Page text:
The Internet of Things (IoT) is expanding rapidly. There are more and faster chips as well as more sensors in every element of buildings. Paired with improved wireless networking technology and standardised communication protocols that make it easier to collect data, it’s possible to transmit information, crunch numbers and use data like never before. This is putting the spotlight on building automation systems (BAS).
With their ability to merge data and technology in innovative ways, BAS are opening the door to automation and optimisation of building environments. In addition, new technology is making advanced BAS for smaller buildings a reality.
Synchronising systems, not equipment
Today, sensors in valves, actuators and thermostats constantly report changes in their environment, while the chips embedded in electrical switches, door locks, lights, and massive chillers and boilers measure, monitor and report performance. The BAS is able to gather and share that information, orchestrating performance to maximise outputs and minimise energy costs.
How does this play out practically? Consider the activity in an office building as it opens for business. As it begins to fill with people, demand for heating or cooling grows. In the past, the BAS would just start equipment so chillers, pumps, cooling towers and air handling units would initiate a start sequence and valves would open in response to heat build-up. Now, based on sensors, the BAS system optimises system performance by taking additional data such as occupancy and predicated weather conditions.
It automatically uses thermostats and valves to adjust temperature, and can provide the exact pressure drops needed in primary and secondary pumping systems. This reduces the work needed by chillers, boilers and pumps moving water throughout the building, so reducing cost and wear on the equipment. Equipment is optimised and the facility environment is conditioned more efficiently.
Once the pumping network is optimised to condition the environment based on occupancy, the benefits multiply. Because the pumping network is more efficient, impacts on other HVAC equipment such as chillers, boilers and air handling units can be determined and optimised. There is more that can be done with this data, however.
By sending the data into the cloud for further analytical review and benchmarking, the predictive nature of the data and the lifecycle of the building can be enhanced. Suppliers of BAS can aggregate this data, providing monitoring and analytics to alert facility owners to performance deviations and to suggest measures to enhance performance. This helps facilities to drive down energy usage and costs and extend the life of their equipment.
Smarter and more affordable
Top-of-the-line advanced BAS are often portrayed as being for high-end, highly complex buildings. Now, with the components that work together to create systems becoming more affordable, the software becoming more user-friendly and the installation process simplified and improved, these systems are suitable for use at commercial buildings, such as offices, retail establishments, medical clinics and restaurants.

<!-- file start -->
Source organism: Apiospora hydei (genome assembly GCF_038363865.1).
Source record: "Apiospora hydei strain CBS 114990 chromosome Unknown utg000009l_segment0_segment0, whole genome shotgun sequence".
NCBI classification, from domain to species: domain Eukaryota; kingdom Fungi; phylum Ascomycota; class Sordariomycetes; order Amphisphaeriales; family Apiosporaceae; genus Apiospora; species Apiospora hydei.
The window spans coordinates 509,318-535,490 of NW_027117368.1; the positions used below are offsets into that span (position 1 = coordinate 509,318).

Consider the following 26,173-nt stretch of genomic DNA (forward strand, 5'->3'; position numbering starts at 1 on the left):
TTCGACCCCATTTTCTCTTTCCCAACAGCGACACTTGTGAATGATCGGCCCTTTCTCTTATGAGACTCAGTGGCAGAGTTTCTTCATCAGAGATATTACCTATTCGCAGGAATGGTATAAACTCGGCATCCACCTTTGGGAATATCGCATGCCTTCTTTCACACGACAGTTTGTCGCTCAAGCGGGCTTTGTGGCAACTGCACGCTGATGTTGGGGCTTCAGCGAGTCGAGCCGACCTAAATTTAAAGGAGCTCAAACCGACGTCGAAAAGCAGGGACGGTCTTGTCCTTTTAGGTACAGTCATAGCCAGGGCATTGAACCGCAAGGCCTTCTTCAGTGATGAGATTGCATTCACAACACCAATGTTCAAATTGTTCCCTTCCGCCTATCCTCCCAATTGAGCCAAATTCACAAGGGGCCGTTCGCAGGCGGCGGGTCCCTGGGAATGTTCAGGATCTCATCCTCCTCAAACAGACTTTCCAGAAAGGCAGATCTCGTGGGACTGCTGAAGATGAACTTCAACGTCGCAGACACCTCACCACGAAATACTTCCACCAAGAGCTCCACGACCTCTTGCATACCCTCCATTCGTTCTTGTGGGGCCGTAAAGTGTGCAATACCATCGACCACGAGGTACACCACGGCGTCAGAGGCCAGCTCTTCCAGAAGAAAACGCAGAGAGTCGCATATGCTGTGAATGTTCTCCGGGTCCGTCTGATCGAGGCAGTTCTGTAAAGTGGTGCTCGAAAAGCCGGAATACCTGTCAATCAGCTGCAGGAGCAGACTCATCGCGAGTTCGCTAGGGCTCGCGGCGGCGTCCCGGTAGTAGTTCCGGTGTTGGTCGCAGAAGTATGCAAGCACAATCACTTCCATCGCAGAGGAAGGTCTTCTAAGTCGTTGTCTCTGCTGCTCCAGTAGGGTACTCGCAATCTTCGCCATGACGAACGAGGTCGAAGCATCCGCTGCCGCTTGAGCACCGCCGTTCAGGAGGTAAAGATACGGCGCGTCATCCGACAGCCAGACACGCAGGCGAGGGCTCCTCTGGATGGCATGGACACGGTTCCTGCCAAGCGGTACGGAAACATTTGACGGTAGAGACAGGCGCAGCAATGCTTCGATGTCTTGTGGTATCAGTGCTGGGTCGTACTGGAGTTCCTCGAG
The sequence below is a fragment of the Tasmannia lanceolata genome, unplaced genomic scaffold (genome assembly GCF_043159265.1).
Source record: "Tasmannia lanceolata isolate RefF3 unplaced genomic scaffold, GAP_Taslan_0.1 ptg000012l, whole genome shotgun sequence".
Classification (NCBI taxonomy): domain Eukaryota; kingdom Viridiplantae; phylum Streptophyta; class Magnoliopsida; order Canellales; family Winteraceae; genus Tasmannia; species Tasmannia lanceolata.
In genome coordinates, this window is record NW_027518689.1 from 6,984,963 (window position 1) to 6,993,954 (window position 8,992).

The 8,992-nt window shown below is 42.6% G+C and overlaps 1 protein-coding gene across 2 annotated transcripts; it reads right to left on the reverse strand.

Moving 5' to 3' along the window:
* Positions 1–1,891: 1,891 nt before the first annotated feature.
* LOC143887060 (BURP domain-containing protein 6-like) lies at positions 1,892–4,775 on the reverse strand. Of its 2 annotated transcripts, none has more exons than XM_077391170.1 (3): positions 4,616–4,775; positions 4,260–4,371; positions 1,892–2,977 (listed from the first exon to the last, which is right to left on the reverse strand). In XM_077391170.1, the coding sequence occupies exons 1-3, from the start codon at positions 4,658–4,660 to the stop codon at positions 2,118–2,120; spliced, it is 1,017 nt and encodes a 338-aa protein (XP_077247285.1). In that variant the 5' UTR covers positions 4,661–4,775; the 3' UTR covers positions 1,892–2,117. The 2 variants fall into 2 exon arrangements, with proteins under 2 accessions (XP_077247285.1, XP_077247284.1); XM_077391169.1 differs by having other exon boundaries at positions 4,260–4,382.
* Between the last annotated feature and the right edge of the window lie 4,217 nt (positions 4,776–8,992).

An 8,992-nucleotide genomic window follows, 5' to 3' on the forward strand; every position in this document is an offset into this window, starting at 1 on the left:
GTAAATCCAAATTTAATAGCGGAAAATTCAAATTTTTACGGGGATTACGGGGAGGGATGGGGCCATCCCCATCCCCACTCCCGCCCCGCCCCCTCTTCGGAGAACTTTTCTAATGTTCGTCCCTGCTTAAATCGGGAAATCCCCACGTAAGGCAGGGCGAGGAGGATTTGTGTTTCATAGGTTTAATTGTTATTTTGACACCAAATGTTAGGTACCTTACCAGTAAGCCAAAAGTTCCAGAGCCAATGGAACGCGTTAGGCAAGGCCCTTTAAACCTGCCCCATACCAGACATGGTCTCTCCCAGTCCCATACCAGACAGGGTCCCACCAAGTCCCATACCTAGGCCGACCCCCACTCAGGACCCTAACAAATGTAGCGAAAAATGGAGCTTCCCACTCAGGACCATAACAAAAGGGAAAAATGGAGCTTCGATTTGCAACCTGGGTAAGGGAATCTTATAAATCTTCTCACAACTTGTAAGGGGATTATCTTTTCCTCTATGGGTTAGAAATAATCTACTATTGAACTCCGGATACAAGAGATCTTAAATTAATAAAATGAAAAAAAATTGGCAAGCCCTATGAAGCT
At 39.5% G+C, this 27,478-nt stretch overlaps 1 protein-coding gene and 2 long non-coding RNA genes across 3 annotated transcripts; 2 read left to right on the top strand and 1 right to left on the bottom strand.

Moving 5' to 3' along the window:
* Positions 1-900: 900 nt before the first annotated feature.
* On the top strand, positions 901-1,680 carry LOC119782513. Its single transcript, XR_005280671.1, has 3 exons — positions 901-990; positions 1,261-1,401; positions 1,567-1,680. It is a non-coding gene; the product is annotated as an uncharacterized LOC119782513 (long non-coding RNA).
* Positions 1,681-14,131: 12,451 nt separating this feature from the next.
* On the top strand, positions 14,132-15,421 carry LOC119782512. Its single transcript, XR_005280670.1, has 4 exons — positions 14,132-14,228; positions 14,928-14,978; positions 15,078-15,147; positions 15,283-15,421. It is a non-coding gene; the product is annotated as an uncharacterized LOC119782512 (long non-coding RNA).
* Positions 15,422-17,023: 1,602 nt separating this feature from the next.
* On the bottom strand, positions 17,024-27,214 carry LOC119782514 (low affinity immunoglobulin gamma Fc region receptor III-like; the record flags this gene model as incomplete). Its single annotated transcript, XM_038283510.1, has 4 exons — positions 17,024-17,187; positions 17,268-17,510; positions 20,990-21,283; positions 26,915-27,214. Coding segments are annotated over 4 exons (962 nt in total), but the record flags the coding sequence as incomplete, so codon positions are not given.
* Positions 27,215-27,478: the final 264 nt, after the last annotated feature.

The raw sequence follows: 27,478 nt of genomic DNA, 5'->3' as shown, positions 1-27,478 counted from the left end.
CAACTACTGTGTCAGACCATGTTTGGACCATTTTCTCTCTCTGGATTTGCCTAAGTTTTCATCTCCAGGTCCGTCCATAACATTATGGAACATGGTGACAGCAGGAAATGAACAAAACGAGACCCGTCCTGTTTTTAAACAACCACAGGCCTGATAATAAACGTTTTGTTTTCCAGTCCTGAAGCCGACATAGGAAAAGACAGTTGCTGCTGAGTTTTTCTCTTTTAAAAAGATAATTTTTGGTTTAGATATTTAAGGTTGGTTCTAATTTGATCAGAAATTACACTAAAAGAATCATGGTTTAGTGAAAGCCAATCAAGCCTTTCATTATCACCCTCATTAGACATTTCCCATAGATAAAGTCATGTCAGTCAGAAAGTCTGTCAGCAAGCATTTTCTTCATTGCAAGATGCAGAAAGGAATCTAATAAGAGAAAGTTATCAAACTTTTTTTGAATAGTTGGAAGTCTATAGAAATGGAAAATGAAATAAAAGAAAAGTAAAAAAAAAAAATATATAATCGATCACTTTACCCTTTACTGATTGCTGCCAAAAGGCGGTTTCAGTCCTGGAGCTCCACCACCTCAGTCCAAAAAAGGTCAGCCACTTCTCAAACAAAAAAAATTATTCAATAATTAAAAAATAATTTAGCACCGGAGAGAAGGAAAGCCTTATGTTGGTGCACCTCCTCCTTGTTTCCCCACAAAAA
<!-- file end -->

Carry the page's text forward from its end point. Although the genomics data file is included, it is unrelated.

An investment in BAS will lower costs and increase efficiencies. With better management interfaces and functionality, users also get better insight into performance and – importantly – can measure and monitor those savings via graphic dashboards.
Companies wanting to leverage BAS technology for small facilities should look for plug-and-play systems that position mechanical contractors as the end-to-end providers of HVAC/R equipment and intelligent controls. This will remove installation and maintenance barriers, giving mechanical contractors access to more system information and removing the need for programming expertise to put smart systems together.
Key features to look for
• It should feature simple configuration settings – intelligent default values for control parameters should be preconfigured at the factory.
• No field programming, software tools or vendor installation labour should be required.
• Fault detection and diagnostics must be embedded to assist and solve mechanical and controls issues.
• Increased flexibility will accommodate a building’s unique features and needs.
• Remote connectivity and notification anytime and anywhere should be built in.
Organisations should look towards leveraging the benefits that new technology trends such as the IoT deliver along with integration, providing smarter yet simple to use and manage functionality within BAS. As costs are driven down by the efficiencies and integration of these solutions, smaller buildings and facilities now have access to this technology that was often previously unaffordable.
For more information contact Johnson Controls, +27 (0)11 921 7141, firstname.lastname@example.org, www.johnsoncontrols.com
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